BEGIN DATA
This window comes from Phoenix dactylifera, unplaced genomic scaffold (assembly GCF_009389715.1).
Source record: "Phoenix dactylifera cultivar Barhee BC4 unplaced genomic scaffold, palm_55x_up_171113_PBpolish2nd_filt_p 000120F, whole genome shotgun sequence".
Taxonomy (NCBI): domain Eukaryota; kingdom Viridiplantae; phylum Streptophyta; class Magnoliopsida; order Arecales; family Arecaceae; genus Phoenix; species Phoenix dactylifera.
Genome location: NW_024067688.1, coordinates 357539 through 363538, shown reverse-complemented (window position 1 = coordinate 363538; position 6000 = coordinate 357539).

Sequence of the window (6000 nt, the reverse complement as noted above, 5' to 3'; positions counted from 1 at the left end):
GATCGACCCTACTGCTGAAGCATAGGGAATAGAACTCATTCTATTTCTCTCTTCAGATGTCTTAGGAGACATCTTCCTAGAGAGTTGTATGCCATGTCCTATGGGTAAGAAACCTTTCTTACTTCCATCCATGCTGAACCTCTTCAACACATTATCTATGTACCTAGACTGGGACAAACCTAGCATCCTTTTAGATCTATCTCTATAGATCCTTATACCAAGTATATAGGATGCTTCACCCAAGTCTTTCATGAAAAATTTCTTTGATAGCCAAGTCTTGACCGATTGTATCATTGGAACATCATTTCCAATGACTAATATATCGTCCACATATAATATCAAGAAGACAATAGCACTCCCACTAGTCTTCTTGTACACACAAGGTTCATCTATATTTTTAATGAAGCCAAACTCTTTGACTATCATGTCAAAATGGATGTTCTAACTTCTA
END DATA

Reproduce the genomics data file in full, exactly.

This window comes from Phoenix dactylifera, unplaced genomic scaffold (assembly GCF_009389715.1).
Source record: "Phoenix dactylifera cultivar Barhee BC4 unplaced genomic scaffold, palm_55x_up_171113_PBpolish2nd_filt_p 000120F, whole genome shotgun sequence".
Taxonomy (NCBI): domain Eukaryota; kingdom Viridiplantae; phylum Streptophyta; class Magnoliopsida; order Arecales; family Arecaceae; genus Phoenix; species Phoenix dactylifera.
Genome location: NW_024067688.1, coordinates 357539 through 363538, shown reverse-complemented (window position 1 = coordinate 363538; position 6000 = coordinate 357539).

Sequence of the window (6000 nt, the reverse complement as noted above, 5' to 3'; positions counted from 1 at the left end):
GATCGACCCTACTGCTGAAGCATAGGGAATAGAACTCATTCTATTTCTCTCTTCAGATGTCTTAGGAGACATCTTCCTAGAGAGTTGTATGCCATGTCCTATGGGTAAGAAACCTTTCTTACTTCCATCCATGCTGAACCTCTTCAACACATTATCTATGTACCTAGACTGGGACAAACCTAGCATCCTTTTAGATCTATCTCTATAGATCCTTATACCAAGTATATAGGATGCTTCACCCAAGTCTTTCATGAAAAATTTCTTTGATAGCCAAGTCTTGACCGATTGTATCATTGGAACATCATTTCCAATGACTAATATATCGTCCACATATAATATCAAGAAGACAATAGCACTCCCACTAGTCTTCTTGTACACACAAGGTTCATCTATATTTTTAATGAAGCCAAACTCTTTGACTATCATGTCAAAATGGATGTTCTAACTTCTA